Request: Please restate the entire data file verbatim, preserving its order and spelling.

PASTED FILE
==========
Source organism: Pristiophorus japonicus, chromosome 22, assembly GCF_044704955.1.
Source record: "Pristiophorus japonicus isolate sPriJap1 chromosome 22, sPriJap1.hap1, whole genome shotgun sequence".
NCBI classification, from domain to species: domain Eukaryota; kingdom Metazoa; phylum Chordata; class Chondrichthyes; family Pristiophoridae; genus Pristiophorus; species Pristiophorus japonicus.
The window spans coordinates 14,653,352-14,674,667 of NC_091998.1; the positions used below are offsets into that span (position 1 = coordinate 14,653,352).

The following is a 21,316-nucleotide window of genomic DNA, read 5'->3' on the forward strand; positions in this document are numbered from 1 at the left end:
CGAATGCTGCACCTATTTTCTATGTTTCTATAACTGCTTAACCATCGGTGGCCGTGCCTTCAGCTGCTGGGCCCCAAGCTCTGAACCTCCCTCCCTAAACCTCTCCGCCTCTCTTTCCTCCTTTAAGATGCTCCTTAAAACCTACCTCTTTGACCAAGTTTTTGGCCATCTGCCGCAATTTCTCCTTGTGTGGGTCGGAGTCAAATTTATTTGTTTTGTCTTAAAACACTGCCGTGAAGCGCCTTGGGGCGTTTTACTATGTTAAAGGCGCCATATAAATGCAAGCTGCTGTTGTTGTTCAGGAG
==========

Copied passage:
Source organism: Pristiophorus japonicus, chromosome 22, assembly GCF_044704955.1.
Source record: "Pristiophorus japonicus isolate sPriJap1 chromosome 22, sPriJap1.hap1, whole genome shotgun sequence".
NCBI classification, from domain to species: domain Eukaryota; kingdom Metazoa; phylum Chordata; class Chondrichthyes; family Pristiophoridae; genus Pristiophorus; species Pristiophorus japonicus.
The window spans coordinates 14,653,352-14,674,667 of NC_091998.1; the positions used below are offsets into that span (position 1 = coordinate 14,653,352).

The following is a 21,316-nucleotide window of genomic DNA, read 5'->3' on the forward strand; positions in this document are numbered from 1 at the left end:
CGAATGCTGCACCTATTTTCTATGTTTCTATAACTGCTTAACCATCGGTGGCCGTGCCTTCAGCTGCTGGGCCCCAAGCTCTGAACCTCCCTCCCTAAACCTCTCCGCCTCTCTTTCCTCCTTTAAGATGCTCCTTAAAACCTACCTCTTTGACCAAGTTTTTGGCCATCTGCCGCAATTTCTCCTTGTGTGGGTCGGAGTCAAATTTATTTGTTTTGTCTTAAAACACTGCCGTGAAGCGCCTTGGGGCGTTTTACTATGTTAAAGGCGCCATATAAATGCAAGCTGCTGTTGTTGTTCAGGAG